People scrambled on the boat. Many whipped out their phones and cameras, desperately trying to capture the moment. Unfortunately, the whale already descended to the water whence it came. Only she and another resembling Steve from Blue’s Clues had snapped the picture. The pair instantly became celebrities. Nearly everyone wanted a glance at the pictures, although Steve had captured the better one. Even so, a woman begged Paula to text her the lower quality photo.

As a child, Paula craved attention—attention from her busy working mother, her abusive father, and her absent siblings. As the youngest, she slipped away unnoticed. Quiet often she felt alone to fend for herself. Once popular in middle school, Paula’s social status plummeted in high school. Her poverty made it difficult to fit the status quo. The girls gossiped. The boys taunted. She graduated her junior year to escape the school’s ruthless mockery. The distance eased her burden.

The Alaskan boats also kept their distance, but the whales could approach as close as they dared. One swam closer to the front of their vessel as Paula stood near the back. She beelined for the front and gawked with jealousy as the humpback switched course. The massive creature dove beneath a paralleling ship and peeked its head on the other side in an effortless swish. The boat cheerfully bobbed from the force.

“They’re so lucky!” Paula exclaimed. “I wish that were us.” Her childhood forbade feelings of entitlement, but now something stirred. Something felt intimate, perhaps scary, about a whale swimming underneath her boat. She wanted the experience for herself.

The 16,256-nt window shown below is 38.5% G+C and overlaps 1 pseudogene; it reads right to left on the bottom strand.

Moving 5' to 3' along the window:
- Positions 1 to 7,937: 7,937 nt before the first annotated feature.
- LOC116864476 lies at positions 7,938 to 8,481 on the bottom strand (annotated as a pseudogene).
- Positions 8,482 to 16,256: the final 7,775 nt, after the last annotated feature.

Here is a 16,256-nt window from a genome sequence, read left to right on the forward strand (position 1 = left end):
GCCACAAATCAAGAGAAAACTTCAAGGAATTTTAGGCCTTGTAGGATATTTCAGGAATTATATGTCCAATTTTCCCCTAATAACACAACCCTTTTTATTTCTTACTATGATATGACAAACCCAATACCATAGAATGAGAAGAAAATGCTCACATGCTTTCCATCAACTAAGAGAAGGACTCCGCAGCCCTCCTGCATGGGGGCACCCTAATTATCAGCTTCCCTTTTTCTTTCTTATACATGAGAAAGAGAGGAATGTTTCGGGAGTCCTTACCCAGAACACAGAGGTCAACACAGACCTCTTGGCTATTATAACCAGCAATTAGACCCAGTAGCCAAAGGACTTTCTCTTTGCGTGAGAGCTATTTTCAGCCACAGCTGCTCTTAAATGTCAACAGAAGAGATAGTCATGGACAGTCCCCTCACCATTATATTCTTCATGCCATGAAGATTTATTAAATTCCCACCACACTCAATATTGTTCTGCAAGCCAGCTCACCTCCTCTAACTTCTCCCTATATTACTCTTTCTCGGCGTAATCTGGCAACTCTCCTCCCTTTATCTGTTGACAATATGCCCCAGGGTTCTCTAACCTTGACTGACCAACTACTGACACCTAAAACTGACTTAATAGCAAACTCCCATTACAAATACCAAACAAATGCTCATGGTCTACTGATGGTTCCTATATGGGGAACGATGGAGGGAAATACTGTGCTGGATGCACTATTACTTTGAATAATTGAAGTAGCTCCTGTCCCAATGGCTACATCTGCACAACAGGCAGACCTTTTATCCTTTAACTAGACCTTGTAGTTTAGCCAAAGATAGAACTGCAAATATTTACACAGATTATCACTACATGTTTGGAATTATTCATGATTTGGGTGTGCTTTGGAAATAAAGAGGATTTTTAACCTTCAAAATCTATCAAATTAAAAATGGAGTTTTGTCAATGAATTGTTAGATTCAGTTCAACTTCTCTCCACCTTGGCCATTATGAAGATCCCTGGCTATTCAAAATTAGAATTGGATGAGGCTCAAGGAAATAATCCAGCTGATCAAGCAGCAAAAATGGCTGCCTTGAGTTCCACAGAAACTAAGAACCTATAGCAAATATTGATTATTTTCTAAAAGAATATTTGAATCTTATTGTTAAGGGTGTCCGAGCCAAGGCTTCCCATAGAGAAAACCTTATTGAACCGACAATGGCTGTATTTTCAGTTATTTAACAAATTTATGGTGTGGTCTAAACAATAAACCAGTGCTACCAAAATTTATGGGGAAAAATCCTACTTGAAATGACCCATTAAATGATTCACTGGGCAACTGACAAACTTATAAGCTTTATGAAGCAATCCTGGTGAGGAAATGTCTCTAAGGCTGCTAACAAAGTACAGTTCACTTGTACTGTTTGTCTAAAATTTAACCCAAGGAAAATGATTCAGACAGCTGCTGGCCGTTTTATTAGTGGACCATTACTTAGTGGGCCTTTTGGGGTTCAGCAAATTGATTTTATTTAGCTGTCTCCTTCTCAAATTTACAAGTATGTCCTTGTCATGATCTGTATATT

As if hearing her cry, the whale turned and swam toward the front of her boat, its nose dipping underneath the water, tail rising in the air.

“It’s under us! It’s under us!” the captain yelled as everyone scrambled for a closer look. Soon her boat rocked like the last one, and Paula caught a glimpse of the creature’s back on the other side. She got her wish.

In moments the tour ended, and Paula welled with disappointment at its closure. Her childhood dream became a memory as the boat set its course for land.

“Do you think they’re just hyping this up?” Paula asked on the ride back, pondering the day’s events. Perhaps every tour had this much whale activity. Maybe Tour Guide Kelly exaggerated the experience to make it seem unusually special. Each ticket cost $200 and only 16 people attended, so Paula assumed the tour must be routinely extravagant.

Her best friend recalled how the captain acted like he had goosebumps. “No, I don’t think so,” she mentioned. “I overheard the captain whispering to the guide what an awesome excursion this turned out to be.” And Paula believed it.

The tour ended with bittersweet satisfaction, bringing more than simply excitement. The excursion overflowed with improbabilities: enormous creatures breaking from ocean depths, and a little girl leaving poverty’s curse.

This is a nonfiction piece about my mother fulfilling her dream to see wild whales. She also deserves the photo credit, as it is the one she took on her tour. I want to thank her for being vulnerable and letting me share her story.